Best Rising NGO: Play Africa
Play Africa is a unique NPO dedicated to empowering children under the age of 11 with skills for a changing world through giving them access to creative, holistic and playful learning.
To the thousands of children who have visited Play Africa at Constitution Hill in Johannesburg, the venue is an exciting playground offering a range of fascinating activities that the city’s disadvantaged children, in particular, have never been exposed to. While enjoying all the fun, they have the valuable opportunity to develop the strengths they will need to thrive in the fast-changing global economy of tomorrow.
With the first years of a child’s life being the optimal time for developing a solid foundation for later learning, Play Africa focuses on the early childhood development and primary education phases. Play has been proven to contribute to cognitive, physical, social and emotional well-being; brain development and dexterity, as well as learning readiness, learning behaviours and problem-solving skills. It allows children to use their imaginations while being physically active at the same time. Play is so important to optimal childhood development that the United Nations High Commission for Human Rights has recognised it as a right of every child.
Launched in 2013, and based in the Old Fort at Constitution Hill, Play Africa offers free entrance to a warm, welcoming, interactive “playscape” where learning, discovery and familial bonding are encouraged by a team of trained facilitators. Historical divisions and inequities disappear as the children immerse themselves in the hands-on exhibits and play stations ranging from Lego, Duplo, train sets and a large-scale building kit known as “rigamajig”, to a market stall and the “imagination playground” where they can build forts, cars or anything they want with giant foam blocks.
Most of the young visitors are children from low-income homes and underserved communities. Many are physically or mentally disabled, neglected, orphaned or homeless, or have been physically and/or mentally abused or traumatised. Some are from refugee or asylum-seeking families. Special provision is made for children with disabilities and special needs, and those with autism or other sensory integration challenges. This includes a reduced sound environment and sensory aids.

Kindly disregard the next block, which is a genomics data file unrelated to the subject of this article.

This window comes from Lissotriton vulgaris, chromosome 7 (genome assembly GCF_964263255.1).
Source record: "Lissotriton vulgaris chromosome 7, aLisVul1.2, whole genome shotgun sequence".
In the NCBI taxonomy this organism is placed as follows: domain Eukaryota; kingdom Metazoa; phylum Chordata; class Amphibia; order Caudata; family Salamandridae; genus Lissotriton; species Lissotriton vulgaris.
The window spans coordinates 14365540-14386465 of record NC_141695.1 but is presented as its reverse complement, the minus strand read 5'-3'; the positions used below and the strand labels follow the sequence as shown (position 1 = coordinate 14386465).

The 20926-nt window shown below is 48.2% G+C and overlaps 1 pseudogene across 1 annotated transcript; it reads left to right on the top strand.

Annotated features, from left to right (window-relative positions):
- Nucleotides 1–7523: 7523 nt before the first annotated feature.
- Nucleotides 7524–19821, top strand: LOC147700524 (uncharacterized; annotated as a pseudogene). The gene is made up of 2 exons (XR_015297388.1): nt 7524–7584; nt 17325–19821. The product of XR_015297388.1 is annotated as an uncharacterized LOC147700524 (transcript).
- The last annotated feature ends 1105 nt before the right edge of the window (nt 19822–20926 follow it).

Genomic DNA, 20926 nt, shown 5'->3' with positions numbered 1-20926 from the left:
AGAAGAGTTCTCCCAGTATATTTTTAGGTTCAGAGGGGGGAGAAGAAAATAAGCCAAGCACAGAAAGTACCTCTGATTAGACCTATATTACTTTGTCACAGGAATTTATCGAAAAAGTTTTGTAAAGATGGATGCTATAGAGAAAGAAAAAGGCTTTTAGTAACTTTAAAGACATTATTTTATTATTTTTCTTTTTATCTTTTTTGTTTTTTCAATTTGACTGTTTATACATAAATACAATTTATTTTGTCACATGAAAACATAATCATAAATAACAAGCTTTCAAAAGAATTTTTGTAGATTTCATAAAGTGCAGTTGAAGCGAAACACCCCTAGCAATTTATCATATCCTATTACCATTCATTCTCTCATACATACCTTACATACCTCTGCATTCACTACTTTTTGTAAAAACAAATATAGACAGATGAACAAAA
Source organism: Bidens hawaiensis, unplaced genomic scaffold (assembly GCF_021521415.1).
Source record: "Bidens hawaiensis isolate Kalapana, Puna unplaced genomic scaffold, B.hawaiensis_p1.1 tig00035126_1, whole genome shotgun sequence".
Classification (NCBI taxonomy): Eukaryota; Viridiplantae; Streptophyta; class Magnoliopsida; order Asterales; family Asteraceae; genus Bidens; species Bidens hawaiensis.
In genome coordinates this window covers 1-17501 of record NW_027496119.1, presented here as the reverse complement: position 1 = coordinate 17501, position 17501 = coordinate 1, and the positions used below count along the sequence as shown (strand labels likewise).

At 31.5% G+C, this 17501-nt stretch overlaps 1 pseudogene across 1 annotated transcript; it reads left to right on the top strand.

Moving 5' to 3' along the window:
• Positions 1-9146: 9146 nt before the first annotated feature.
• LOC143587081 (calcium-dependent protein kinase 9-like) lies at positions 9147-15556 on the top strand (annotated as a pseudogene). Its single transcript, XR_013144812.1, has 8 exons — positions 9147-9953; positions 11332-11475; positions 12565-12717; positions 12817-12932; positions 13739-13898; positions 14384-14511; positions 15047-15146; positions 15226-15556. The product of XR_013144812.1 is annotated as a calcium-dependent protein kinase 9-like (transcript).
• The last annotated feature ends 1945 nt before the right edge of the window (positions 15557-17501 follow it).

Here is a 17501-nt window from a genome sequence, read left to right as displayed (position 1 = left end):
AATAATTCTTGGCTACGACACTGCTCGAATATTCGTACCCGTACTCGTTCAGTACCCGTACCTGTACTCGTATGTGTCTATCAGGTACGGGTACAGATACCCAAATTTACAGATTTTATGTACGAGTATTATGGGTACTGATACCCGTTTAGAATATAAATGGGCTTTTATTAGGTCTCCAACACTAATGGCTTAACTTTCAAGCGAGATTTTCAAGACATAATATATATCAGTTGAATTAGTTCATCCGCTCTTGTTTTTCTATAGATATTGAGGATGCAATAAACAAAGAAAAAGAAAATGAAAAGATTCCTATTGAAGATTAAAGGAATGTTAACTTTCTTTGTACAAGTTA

For children who cannot get to the venue, Play Africa has created pop-up experiences in the city itself in places such as school halls, parks, community centres and inner-city rooftops. The organisation also conducts “right to play” outreach and advocacy programmes in underserved communities which directly serve tens of thousands of children nationwide.
The playful learning opportunities offered at all venues focus on science, technology, engineering and maths (STEM) while encouraging creativity, personal expression and the arts. The children are further given a valuable grounding in ubuntu and civic engagement in a democratic society. Parent engagement and teacher training are also a part of Play Africa’s approach. With the aid of accessible technology, the facilitators share practical ways parents can support children’s emotional, cognitive, social and physical well-being.
The organisation honours all children, regardless of their backgrounds; celebrates each one’s human dignity, creativity and potential; and champions their rights as enshrined in our Constitution, the African Charter on the Rights and Welfare of the Child, and the United Nations Convention on the Rights of the Child.
Play Africa also benefits others – unemployed youth are given skills development training while local suppliers, including black-owned small businesses and micro-enterprises, are commissioned to create the exhibits and materials needed.
With plans to expand its footprint across sub-Saharan Africa, Play Africa is seeking suitable strategic partners, offering them the opportunity to gain points on their B-BBEE scorecards via socio-economic development, ownership, enterprise development and skills development.